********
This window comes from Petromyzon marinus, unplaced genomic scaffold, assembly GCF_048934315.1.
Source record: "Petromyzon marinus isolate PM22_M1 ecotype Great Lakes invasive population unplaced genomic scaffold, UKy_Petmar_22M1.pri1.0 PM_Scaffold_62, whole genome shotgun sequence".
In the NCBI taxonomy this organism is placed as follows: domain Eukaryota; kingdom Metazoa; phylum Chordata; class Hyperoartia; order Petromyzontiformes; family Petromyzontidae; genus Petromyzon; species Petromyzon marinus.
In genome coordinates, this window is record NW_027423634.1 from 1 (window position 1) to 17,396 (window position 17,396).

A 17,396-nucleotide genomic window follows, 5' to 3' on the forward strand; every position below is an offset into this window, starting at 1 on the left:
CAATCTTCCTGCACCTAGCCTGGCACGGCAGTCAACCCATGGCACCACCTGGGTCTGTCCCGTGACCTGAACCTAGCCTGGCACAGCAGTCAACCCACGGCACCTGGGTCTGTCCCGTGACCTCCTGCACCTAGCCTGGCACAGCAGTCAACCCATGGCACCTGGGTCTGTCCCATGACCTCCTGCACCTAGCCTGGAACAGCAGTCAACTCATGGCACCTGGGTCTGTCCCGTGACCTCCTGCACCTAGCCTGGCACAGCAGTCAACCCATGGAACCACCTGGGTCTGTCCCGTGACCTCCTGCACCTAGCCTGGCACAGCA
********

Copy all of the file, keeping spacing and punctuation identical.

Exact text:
This window comes from Petromyzon marinus, unplaced genomic scaffold, assembly GCF_048934315.1.
Source record: "Petromyzon marinus isolate PM22_M1 ecotype Great Lakes invasive population unplaced genomic scaffold, UKy_Petmar_22M1.pri1.0 PM_Scaffold_62, whole genome shotgun sequence".
In the NCBI taxonomy this organism is placed as follows: domain Eukaryota; kingdom Metazoa; phylum Chordata; class Hyperoartia; order Petromyzontiformes; family Petromyzontidae; genus Petromyzon; species Petromyzon marinus.
In genome coordinates, this window is record NW_027423634.1 from 1 (window position 1) to 17,396 (window position 17,396).

A 17,396-nucleotide genomic window follows, 5' to 3' on the forward strand; every position below is an offset into this window, starting at 1 on the left:
CAATCTTCCTGCACCTAGCCTGGCACGGCAGTCAACCCATGGCACCACCTGGGTCTGTCCCGTGACCTGAACCTAGCCTGGCACAGCAGTCAACCCACGGCACCTGGGTCTGTCCCGTGACCTCCTGCACCTAGCCTGGCACAGCAGTCAACCCATGGCACCTGGGTCTGTCCCATGACCTCCTGCACCTAGCCTGGAACAGCAGTCAACTCATGGCACCTGGGTCTGTCCCGTGACCTCCTGCACCTAGCCTGGCACAGCAGTCAACCCATGGAACCACCTGGGTCTGTCCCGTGACCTCCTGCACCTAGCCTGGCACAGCA